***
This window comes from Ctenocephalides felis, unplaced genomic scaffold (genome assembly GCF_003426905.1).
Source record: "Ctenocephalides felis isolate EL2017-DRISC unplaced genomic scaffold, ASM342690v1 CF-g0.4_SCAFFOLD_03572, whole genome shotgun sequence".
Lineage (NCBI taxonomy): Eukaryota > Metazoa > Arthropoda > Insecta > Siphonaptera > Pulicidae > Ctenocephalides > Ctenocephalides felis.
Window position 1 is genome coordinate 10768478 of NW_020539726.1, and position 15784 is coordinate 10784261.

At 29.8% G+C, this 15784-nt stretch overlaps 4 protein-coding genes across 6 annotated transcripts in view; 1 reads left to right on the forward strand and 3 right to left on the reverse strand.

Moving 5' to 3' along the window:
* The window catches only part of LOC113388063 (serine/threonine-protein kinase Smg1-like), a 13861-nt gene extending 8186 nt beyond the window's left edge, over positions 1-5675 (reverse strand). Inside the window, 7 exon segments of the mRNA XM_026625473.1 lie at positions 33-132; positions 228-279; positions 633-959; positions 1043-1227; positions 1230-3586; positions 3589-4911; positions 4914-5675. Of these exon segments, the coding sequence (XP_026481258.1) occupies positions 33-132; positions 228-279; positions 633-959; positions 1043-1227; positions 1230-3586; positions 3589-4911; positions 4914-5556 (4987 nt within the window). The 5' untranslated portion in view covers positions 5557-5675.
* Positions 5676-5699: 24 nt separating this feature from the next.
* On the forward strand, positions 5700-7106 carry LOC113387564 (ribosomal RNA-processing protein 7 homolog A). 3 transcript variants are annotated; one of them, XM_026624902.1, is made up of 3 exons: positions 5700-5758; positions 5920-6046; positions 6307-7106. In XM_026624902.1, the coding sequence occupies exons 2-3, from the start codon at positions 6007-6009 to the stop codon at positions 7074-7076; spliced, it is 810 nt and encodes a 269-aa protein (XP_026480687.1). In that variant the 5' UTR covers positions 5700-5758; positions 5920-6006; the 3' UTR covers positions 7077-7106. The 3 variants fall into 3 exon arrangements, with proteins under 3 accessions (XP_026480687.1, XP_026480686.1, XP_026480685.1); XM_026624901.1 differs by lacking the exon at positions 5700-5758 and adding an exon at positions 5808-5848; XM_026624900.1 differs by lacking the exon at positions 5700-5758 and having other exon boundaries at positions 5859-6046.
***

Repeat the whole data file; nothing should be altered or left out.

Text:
This window comes from Ctenocephalides felis, unplaced genomic scaffold (genome assembly GCF_003426905.1).
Source record: "Ctenocephalides felis isolate EL2017-DRISC unplaced genomic scaffold, ASM342690v1 CF-g0.4_SCAFFOLD_03572, whole genome shotgun sequence".
Lineage (NCBI taxonomy): Eukaryota > Metazoa > Arthropoda > Insecta > Siphonaptera > Pulicidae > Ctenocephalides > Ctenocephalides felis.
Window position 1 is genome coordinate 10768478 of NW_020539726.1, and position 15784 is coordinate 10784261.

At 29.8% G+C, this 15784-nt stretch overlaps 4 protein-coding genes across 6 annotated transcripts in view; 1 reads left to right on the forward strand and 3 right to left on the reverse strand.

Moving 5' to 3' along the window:
* The window catches only part of LOC113388063 (serine/threonine-protein kinase Smg1-like), a 13861-nt gene extending 8186 nt beyond the window's left edge, over positions 1-5675 (reverse strand). Inside the window, 7 exon segments of the mRNA XM_026625473.1 lie at positions 33-132; positions 228-279; positions 633-959; positions 1043-1227; positions 1230-3586; positions 3589-4911; positions 4914-5675. Of these exon segments, the coding sequence (XP_026481258.1) occupies positions 33-132; positions 228-279; positions 633-959; positions 1043-1227; positions 1230-3586; positions 3589-4911; positions 4914-5556 (4987 nt within the window). The 5' untranslated portion in view covers positions 5557-5675.
* Positions 5676-5699: 24 nt separating this feature from the next.
* On the forward strand, positions 5700-7106 carry LOC113387564 (ribosomal RNA-processing protein 7 homolog A). 3 transcript variants are annotated; one of them, XM_026624902.1, is made up of 3 exons: positions 5700-5758; positions 5920-6046; positions 6307-7106. In XM_026624902.1, the coding sequence occupies exons 2-3, from the start codon at positions 6007-6009 to the stop codon at positions 7074-7076; spliced, it is 810 nt and encodes a 269-aa protein (XP_026480687.1). In that variant the 5' UTR covers positions 5700-5758; positions 5920-6006; the 3' UTR covers positions 7077-7106. The 3 variants fall into 3 exon arrangements, with proteins under 3 accessions (XP_026480687.1, XP_026480686.1, XP_026480685.1); XM_026624901.1 differs by lacking the exon at positions 5700-5758 and adding an exon at positions 5808-5848; XM_026624900.1 differs by lacking the exon at positions 5700-5758 and having other exon boundaries at positions 5859-6046.